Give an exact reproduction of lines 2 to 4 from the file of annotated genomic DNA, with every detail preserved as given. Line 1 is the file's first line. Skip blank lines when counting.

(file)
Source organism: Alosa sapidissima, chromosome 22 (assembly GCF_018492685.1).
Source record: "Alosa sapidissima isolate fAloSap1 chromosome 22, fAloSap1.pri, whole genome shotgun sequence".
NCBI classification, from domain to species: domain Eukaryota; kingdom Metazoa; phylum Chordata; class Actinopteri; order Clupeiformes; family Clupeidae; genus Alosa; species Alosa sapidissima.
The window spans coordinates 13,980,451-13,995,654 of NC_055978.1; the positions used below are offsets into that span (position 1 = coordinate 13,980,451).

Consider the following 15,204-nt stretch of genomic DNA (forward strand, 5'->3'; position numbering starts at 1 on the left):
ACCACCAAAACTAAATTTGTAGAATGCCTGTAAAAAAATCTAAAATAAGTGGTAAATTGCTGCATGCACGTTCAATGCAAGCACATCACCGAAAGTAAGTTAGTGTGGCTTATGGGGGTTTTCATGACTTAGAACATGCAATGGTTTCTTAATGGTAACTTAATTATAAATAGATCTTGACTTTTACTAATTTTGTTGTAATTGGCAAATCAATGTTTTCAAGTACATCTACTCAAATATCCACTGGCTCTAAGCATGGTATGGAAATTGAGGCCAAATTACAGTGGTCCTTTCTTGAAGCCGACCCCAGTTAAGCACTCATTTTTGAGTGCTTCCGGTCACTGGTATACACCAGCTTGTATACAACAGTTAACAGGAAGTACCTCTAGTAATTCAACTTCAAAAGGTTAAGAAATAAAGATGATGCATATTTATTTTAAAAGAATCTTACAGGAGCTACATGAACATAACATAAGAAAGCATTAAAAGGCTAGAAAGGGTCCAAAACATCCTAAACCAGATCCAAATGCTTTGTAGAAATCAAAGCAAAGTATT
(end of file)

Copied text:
Source record: "Alosa sapidissima isolate fAloSap1 chromosome 22, fAloSap1.pri, whole genome shotgun sequence".
NCBI classification, from domain to species: domain Eukaryota; kingdom Metazoa; phylum Chordata; class Actinopteri; order Clupeiformes; family Clupeidae; genus Alosa; species Alosa sapidissima.
The window spans coordinates 13,980,451-13,995,654 of NC_055978.1; the positions used below are offsets into that span (position 1 = coordinate 13,980,451).